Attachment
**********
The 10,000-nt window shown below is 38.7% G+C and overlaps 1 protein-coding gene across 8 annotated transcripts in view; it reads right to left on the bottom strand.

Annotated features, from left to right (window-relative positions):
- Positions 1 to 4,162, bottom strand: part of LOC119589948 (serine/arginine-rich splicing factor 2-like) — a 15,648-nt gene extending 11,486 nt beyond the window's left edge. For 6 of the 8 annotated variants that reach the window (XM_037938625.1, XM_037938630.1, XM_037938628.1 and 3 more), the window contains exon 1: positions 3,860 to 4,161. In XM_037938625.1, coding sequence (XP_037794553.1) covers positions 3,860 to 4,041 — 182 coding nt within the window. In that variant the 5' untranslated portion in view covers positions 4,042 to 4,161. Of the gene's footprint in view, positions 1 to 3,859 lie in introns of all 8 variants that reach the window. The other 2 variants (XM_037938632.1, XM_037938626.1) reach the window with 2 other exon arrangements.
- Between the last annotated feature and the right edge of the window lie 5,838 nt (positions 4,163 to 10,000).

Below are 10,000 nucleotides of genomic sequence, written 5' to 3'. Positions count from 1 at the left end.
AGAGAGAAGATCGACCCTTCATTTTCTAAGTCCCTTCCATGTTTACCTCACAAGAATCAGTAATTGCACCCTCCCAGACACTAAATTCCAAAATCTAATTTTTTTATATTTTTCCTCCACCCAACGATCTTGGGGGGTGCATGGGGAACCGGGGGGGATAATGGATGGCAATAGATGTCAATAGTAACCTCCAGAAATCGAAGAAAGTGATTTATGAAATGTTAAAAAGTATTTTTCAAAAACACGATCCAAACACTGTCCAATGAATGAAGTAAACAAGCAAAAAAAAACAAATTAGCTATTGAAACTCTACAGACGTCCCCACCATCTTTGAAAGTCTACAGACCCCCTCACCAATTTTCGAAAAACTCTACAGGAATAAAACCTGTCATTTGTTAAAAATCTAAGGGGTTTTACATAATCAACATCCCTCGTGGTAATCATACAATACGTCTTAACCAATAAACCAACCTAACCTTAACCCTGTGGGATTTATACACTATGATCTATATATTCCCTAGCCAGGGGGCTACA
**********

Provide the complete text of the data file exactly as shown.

The 10,000-nt window shown below is 38.7% G+C and overlaps 1 protein-coding gene across 8 annotated transcripts in view; it reads right to left on the bottom strand.

Annotated features, from left to right (window-relative positions):
- Positions 1 to 4,162, bottom strand: part of LOC119589948 (serine/arginine-rich splicing factor 2-like) — a 15,648-nt gene extending 11,486 nt beyond the window's left edge. For 6 of the 8 annotated variants that reach the window (XM_037938625.1, XM_037938630.1, XM_037938628.1 and 3 more), the window contains exon 1: positions 3,860 to 4,161. In XM_037938625.1, coding sequence (XP_037794553.1) covers positions 3,860 to 4,041 — 182 coding nt within the window. In that variant the 5' untranslated portion in view covers positions 4,042 to 4,161. Of the gene's footprint in view, positions 1 to 3,859 lie in introns of all 8 variants that reach the window. The other 2 variants (XM_037938632.1, XM_037938626.1) reach the window with 2 other exon arrangements.
- Between the last annotated feature and the right edge of the window lie 5,838 nt (positions 4,163 to 10,000).

Below are 10,000 nucleotides of genomic sequence, written 5' to 3'. Positions count from 1 at the left end.
AGAGAGAAGATCGACCCTTCATTTTCTAAGTCCCTTCCATGTTTACCTCACAAGAATCAGTAATTGCACCCTCCCAGACACTAAATTCCAAAATCTAATTTTTTTATATTTTTCCTCCACCCAACGATCTTGGGGGGTGCATGGGGAACCGGGGGGGATAATGGATGGCAATAGATGTCAATAGTAACCTCCAGAAATCGAAGAAAGTGATTTATGAAATGTTAAAAAGTATTTTTCAAAAACACGATCCAAACACTGTCCAATGAATGAAGTAAACAAGCAAAAAAAAACAAATTAGCTATTGAAACTCTACAGACGTCCCCACCATCTTTGAAAGTCTACAGACCCCCTCACCAATTTTCGAAAAACTCTACAGGAATAAAACCTGTCATTTGTTAAAAATCTAAGGGGTTTTACATAATCAACATCCCTCGTGGTAATCATACAATACGTCTTAACCAATAAACCAACCTAACCTTAACCCTGTGGGATTTATACACTATGATCTATATATTCCCTAGCCAGGGGGCTACA